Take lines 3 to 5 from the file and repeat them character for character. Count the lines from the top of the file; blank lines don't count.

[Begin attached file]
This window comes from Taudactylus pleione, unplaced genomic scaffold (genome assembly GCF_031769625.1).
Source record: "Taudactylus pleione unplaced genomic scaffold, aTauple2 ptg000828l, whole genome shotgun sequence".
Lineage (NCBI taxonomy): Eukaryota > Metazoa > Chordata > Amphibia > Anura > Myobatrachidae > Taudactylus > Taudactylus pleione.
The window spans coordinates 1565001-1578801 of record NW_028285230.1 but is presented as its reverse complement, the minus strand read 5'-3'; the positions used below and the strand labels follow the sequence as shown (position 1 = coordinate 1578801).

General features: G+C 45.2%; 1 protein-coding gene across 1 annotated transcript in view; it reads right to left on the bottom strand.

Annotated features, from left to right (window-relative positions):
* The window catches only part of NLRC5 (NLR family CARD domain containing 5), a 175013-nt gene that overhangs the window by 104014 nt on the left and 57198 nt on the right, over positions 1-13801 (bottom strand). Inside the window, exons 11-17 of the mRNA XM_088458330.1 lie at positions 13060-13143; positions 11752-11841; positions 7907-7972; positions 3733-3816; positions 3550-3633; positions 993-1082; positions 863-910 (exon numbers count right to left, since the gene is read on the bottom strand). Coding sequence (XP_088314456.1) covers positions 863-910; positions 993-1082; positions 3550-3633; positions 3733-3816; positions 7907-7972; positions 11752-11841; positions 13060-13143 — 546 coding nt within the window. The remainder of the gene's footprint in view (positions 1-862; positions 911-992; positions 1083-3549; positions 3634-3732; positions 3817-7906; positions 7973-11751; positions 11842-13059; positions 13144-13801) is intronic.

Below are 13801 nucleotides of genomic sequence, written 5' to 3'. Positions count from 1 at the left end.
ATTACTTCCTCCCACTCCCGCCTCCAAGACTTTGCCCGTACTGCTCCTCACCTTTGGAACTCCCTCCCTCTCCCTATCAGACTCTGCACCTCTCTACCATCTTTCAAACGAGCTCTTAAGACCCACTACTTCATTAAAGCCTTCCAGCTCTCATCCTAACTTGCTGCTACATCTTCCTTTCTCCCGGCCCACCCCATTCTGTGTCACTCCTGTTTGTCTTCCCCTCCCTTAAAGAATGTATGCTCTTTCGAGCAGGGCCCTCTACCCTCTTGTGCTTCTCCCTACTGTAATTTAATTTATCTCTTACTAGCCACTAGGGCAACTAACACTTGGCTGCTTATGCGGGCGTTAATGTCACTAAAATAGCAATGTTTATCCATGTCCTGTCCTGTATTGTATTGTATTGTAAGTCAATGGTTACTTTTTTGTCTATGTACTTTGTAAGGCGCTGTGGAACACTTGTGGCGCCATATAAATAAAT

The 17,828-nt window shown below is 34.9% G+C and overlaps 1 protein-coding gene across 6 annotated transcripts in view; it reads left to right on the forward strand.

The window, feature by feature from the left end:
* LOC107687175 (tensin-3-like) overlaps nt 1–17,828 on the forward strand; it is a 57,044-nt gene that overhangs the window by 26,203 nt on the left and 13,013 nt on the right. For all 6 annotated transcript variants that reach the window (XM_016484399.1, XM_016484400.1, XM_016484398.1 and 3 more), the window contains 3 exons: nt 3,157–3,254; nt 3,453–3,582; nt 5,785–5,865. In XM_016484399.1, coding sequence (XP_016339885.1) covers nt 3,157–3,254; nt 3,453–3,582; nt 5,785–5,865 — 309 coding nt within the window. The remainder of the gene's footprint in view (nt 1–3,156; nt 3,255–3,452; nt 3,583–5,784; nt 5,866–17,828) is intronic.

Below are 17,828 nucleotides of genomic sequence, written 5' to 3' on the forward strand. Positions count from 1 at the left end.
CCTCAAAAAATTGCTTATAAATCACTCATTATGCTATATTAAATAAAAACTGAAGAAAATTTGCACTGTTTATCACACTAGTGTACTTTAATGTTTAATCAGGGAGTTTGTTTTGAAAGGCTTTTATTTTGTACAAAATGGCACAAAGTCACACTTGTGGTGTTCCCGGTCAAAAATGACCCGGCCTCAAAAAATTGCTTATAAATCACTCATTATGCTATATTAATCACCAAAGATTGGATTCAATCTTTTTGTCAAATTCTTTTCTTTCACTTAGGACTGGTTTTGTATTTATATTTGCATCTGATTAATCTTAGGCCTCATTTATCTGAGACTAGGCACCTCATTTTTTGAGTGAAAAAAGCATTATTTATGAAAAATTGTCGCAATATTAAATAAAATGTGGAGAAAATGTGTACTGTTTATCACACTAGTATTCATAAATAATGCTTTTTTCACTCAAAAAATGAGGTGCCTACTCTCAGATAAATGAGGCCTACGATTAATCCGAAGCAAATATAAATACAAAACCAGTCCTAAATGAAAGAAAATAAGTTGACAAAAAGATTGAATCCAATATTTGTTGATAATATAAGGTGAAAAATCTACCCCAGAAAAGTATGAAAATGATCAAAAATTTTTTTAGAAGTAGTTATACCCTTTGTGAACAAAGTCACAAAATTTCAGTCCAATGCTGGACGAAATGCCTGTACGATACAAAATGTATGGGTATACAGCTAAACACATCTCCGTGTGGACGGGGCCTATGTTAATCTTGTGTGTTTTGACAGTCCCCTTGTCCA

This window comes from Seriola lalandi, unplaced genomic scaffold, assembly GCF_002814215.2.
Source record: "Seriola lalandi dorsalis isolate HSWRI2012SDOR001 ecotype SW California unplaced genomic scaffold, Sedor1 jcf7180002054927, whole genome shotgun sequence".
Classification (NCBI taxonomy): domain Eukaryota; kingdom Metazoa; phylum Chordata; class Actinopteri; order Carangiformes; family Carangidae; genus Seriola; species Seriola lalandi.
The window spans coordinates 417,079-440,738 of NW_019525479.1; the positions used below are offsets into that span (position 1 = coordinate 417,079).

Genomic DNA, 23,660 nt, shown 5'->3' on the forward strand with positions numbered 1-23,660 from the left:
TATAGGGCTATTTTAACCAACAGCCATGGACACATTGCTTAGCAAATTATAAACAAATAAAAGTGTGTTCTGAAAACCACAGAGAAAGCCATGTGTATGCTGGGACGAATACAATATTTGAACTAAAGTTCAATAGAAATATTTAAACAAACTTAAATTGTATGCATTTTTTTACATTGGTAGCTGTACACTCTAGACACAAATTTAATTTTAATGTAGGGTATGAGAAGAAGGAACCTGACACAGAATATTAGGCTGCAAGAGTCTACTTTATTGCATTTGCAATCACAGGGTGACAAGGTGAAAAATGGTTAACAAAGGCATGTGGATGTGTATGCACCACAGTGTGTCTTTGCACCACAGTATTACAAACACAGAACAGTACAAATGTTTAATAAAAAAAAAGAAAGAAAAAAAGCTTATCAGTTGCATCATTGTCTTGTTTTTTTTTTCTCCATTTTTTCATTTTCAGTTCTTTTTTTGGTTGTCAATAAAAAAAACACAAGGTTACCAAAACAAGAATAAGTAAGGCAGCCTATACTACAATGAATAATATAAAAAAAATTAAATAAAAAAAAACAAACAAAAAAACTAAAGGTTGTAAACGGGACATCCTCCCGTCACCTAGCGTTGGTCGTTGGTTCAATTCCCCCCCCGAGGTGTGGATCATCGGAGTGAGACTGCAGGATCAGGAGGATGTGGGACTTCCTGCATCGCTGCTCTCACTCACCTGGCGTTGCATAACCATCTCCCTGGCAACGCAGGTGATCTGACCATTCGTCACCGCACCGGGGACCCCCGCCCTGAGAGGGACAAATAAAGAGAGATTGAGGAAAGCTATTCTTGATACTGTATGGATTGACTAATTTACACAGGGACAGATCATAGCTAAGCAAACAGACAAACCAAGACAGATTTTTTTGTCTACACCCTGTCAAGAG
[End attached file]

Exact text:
Lineage (NCBI taxonomy): Eukaryota > Metazoa > Chordata > Amphibia > Anura > Myobatrachidae > Taudactylus > Taudactylus pleione.
The window spans coordinates 1565001-1578801 of record NW_028285230.1 but is presented as its reverse complement, the minus strand read 5'-3'; the positions used below and the strand labels follow the sequence as shown (position 1 = coordinate 1578801).

General features: G+C 45.2%; 1 protein-coding gene across 1 annotated transcript in view; it reads right to left on the bottom strand.